I have noticed that, in addition to the documented mode characters, Python in Windows XP and 8.1 also accepts modes U and D at least when reading files. Mode U is used in numpy's genfromtxt. Mode D has the effect that the file is deleted, as per the following code fragment:

 f = open('text.txt','rD')
 f.close()  # file text.txt is deleted when closed

Does anybody know more about these modes, especially whether they are a permanent feature of the language applicable also on Linux systems?

  • 3
    open('text.txt','rD') for an existing file on Linux does not raise any errors for me, although the file is not deleted when closed. I am really surprised that if true, this behavior is not documented. U flag is documented though. – rth Jul 19 '15 at 14:55
  • 2
    Just replicated this on Windows. This is very odd indeed. – tmr232 Jul 19 '15 at 15:03
  • 3
    I made the same mistake a moment ago. The mention is here. In the fileobject and not the io. – tmr232 Jul 19 '15 at 15:52
  • @tmr232 will you please give python and os version? what mistake are you referring to? – NameOfTheRose Jul 19 '15 at 15:53
  • 1
    Windows 8, Python 2.7.10 32bit. – tmr232 Jul 19 '15 at 15:53

The D flag seems to be Windows specific. Windows seems to add several flags to the fopen function in its CRT, as described here.

While Python does filter the mode string to make sure no errors arise from it, it does allow some of the special flags, as can be seen in the Python sources here. Specifically, it seems that the N flag is filtered out, while the T and D flags are allowed:

while (*++mode) {
    if (*mode == ' ' || *mode == 'N') /* ignore spaces and N */
    s = "+TD"; /* each of this can appear only once */

I would suggest sticking to the documented options to keep the code cross-platform.

  • 3
    Also see the documentation on the Windows CreateFile function. – PM 2Ring Jul 19 '15 at 15:58
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    "I would suggest sticking to the documented options" yay! See also module tempfile – msw Jul 19 '15 at 16:44

This is a bit misleading. open() as mode arg accepts any character, while you pass a valid one i.e.: "w,r,b,+,a".

Thus you can write: open("fname", "w+ANYTHINGYOUWANT"). It will open file as open("fname", "w+"). And open("fname", "rANYTHINGYOUWANT"). will open file as open("fname", "w+").

Regarding "U" flag:

In addition to the standard fopen() values mode may be 'U' or 'rU'. Python is usually built with universal newlines support; supplying 'U' opens the file as a text file, but lines may be terminated by any of the following: the Unix end-of-line convention '\n', the Macintosh convention '\r', or the Windows convention '\r\n'. All of these external representations are seen as '\n' by the Python program. If Python is built without universal newlines support a mode with 'U' is the same as normal text mode. Note that file objects so opened also have an attribute called newlines which has a value of None (if no newlines have yet been seen), '\n', '\r', '\r\n', or a tuple containing all the newline types seen.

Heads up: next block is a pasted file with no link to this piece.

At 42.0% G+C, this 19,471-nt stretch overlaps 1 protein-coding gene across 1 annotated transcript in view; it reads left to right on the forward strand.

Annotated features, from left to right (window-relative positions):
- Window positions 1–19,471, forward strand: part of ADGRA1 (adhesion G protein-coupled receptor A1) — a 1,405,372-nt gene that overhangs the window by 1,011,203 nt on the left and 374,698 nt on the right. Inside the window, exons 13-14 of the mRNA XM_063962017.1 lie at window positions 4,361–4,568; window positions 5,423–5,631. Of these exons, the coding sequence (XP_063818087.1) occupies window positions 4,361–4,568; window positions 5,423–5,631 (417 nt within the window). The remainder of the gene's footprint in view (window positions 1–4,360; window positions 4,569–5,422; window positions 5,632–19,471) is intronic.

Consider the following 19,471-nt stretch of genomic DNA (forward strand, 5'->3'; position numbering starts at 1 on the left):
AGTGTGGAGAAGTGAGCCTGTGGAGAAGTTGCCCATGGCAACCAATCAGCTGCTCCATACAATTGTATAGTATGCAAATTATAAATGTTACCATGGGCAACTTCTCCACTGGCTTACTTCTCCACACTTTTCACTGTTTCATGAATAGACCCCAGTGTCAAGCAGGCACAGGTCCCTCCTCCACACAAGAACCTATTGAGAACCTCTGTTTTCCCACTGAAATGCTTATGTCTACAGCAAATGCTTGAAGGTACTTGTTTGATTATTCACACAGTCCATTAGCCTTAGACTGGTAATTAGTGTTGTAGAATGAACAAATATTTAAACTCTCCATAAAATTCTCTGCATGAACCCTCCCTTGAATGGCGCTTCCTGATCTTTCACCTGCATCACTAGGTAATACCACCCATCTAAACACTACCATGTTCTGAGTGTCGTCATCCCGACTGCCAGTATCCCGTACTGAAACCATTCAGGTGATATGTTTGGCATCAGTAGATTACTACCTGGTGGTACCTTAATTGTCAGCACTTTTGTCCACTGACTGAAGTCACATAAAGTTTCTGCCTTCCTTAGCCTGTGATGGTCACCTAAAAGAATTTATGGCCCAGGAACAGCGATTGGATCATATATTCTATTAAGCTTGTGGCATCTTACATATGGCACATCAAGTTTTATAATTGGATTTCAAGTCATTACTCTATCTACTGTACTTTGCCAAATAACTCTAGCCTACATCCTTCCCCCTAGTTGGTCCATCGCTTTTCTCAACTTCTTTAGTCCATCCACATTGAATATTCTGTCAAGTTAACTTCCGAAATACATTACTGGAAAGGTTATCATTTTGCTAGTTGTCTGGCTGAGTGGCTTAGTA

As you can read in Python documentation https://docs.python.org/2/library/functions.html#open


D: Specifies a file as temporary. It is deleted when the last file pointer is closed.

as you can read in @tmr232's link.

The c, n, t, S, R, T, and D mode options are Microsoft extensions for fopen and _fdopen and should not be used where ANSI portability is desired

Further update:

I propose to submit the phenomenon as a bug, because opening a file as read only i.e. with flag "r", then allowing to delete after/via closing it adding a single character like "D", even accidentally is a serious security issue, I think.

But, if this has some unavoidable functionality, please inform me.

  • 1
    I could not be able to reproduce that, but maybe this is some other latent file problem, I suppose? – Geeocode Jul 19 '15 at 15:32
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    @rth it was reproduced see tmr232 response above, will you please give a reference for U documentation? – NameOfTheRose Jul 19 '15 at 15:36
  • @GyörgySolymosi will you please give python and os version – NameOfTheRose Jul 19 '15 at 15:38
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    @user2422503 Python 2.7.9 under Linux – Geeocode Jul 19 '15 at 15:50
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    Yeah, it definitely deletes when using open(..., 'rD') as well. – tmr232 Jul 19 '15 at 16:01

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